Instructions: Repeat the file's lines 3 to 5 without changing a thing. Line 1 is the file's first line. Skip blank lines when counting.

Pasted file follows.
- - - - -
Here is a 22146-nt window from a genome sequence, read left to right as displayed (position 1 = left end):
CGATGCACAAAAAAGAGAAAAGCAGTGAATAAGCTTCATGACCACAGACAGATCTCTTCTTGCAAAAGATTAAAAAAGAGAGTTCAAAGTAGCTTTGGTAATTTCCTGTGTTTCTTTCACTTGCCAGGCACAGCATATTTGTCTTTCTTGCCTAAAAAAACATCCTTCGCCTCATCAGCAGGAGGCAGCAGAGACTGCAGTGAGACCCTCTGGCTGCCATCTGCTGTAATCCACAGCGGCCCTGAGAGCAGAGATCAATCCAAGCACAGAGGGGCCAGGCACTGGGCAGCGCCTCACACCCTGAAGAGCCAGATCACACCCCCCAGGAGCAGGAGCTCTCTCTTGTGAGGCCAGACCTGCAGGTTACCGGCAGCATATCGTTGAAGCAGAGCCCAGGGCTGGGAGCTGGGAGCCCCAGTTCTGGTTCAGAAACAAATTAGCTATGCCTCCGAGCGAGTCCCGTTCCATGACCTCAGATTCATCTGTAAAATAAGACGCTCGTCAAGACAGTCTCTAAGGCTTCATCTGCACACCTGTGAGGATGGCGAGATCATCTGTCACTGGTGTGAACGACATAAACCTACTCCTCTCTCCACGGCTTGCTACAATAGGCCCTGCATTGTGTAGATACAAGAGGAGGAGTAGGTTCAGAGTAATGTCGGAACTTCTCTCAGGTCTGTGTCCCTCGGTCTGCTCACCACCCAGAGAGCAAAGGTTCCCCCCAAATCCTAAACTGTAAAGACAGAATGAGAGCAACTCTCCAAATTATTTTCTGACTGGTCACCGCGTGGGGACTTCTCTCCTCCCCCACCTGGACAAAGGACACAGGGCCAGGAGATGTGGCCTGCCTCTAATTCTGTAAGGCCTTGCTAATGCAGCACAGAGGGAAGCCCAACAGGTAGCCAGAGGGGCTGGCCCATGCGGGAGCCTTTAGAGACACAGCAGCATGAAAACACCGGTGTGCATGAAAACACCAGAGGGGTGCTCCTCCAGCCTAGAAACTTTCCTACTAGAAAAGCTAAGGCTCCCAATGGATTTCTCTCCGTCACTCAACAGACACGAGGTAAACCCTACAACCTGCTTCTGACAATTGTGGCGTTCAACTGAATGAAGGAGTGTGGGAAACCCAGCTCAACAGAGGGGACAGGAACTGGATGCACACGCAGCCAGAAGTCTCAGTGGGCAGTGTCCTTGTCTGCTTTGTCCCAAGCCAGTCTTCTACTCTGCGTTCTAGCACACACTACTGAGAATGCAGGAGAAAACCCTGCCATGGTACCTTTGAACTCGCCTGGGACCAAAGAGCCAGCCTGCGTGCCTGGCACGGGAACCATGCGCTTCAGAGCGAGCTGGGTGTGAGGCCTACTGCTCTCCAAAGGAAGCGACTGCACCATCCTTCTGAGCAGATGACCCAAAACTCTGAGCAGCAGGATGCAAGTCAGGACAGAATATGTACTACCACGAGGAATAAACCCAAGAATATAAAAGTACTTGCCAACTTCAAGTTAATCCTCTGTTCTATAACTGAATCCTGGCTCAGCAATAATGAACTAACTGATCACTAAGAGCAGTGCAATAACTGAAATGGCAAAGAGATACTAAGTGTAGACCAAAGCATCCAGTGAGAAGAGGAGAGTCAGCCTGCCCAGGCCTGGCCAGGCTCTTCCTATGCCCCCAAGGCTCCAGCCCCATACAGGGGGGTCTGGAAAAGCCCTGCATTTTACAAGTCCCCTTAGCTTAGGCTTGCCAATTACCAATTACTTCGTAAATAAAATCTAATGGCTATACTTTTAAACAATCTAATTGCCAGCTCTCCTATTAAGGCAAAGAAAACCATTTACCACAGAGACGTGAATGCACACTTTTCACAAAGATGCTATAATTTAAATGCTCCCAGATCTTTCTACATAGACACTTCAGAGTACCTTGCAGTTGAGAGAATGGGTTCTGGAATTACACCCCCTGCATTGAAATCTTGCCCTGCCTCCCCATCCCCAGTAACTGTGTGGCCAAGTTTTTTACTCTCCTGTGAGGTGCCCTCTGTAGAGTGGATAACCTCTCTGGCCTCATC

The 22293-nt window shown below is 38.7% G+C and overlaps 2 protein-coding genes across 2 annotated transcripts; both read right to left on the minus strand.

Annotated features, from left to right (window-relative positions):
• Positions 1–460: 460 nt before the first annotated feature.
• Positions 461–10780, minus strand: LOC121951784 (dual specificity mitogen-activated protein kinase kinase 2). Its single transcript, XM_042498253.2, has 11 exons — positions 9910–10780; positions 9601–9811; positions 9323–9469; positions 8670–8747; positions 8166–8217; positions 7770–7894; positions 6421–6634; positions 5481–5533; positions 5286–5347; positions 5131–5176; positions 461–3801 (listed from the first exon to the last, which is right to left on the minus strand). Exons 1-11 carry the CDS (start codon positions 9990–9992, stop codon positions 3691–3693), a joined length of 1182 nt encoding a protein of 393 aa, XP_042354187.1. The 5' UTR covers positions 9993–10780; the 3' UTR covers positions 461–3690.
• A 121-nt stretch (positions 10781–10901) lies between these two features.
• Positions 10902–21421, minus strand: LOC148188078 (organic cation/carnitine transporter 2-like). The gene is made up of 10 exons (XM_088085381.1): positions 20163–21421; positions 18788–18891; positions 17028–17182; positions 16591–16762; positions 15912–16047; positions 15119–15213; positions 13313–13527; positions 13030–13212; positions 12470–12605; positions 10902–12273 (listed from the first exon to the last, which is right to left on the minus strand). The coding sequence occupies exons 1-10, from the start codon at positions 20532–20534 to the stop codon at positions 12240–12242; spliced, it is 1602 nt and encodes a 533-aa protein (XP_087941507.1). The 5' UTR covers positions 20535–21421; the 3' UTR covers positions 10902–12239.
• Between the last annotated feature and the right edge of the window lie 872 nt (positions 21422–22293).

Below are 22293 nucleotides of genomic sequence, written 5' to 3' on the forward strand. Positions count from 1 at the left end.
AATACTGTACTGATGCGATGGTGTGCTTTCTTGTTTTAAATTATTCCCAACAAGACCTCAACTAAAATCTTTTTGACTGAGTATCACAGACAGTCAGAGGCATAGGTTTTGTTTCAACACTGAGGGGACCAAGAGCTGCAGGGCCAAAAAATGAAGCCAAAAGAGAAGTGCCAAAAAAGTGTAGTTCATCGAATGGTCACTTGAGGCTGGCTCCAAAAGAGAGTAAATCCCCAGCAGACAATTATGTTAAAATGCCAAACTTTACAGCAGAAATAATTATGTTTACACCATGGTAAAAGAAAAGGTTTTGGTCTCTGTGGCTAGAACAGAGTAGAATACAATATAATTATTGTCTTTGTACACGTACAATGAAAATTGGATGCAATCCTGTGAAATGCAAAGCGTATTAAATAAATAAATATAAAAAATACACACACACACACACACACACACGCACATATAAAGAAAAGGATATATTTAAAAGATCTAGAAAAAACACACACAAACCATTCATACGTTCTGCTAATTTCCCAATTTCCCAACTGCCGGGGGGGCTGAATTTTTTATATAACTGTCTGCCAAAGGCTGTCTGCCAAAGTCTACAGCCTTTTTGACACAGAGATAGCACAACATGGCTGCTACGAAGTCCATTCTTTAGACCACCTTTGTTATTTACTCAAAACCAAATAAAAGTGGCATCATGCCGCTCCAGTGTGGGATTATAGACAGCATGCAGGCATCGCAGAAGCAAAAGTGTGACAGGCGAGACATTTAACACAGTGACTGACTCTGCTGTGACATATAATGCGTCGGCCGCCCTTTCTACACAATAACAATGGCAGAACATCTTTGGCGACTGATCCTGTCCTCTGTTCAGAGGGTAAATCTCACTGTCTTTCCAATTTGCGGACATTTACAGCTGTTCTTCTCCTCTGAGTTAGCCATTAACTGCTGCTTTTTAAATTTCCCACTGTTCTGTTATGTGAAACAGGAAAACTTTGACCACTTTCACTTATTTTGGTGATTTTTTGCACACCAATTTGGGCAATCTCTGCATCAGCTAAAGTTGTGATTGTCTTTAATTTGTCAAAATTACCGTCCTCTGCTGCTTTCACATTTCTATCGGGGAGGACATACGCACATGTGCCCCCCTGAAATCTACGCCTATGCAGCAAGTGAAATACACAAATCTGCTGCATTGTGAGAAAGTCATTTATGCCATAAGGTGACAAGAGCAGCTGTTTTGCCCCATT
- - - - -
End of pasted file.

The 22293-nt window shown below is 38.7% G+C and overlaps 2 protein-coding genes across 2 annotated transcripts; both read right to left on the minus strand.

Annotated features, from left to right (window-relative positions):
• Positions 1–460: 460 nt before the first annotated feature.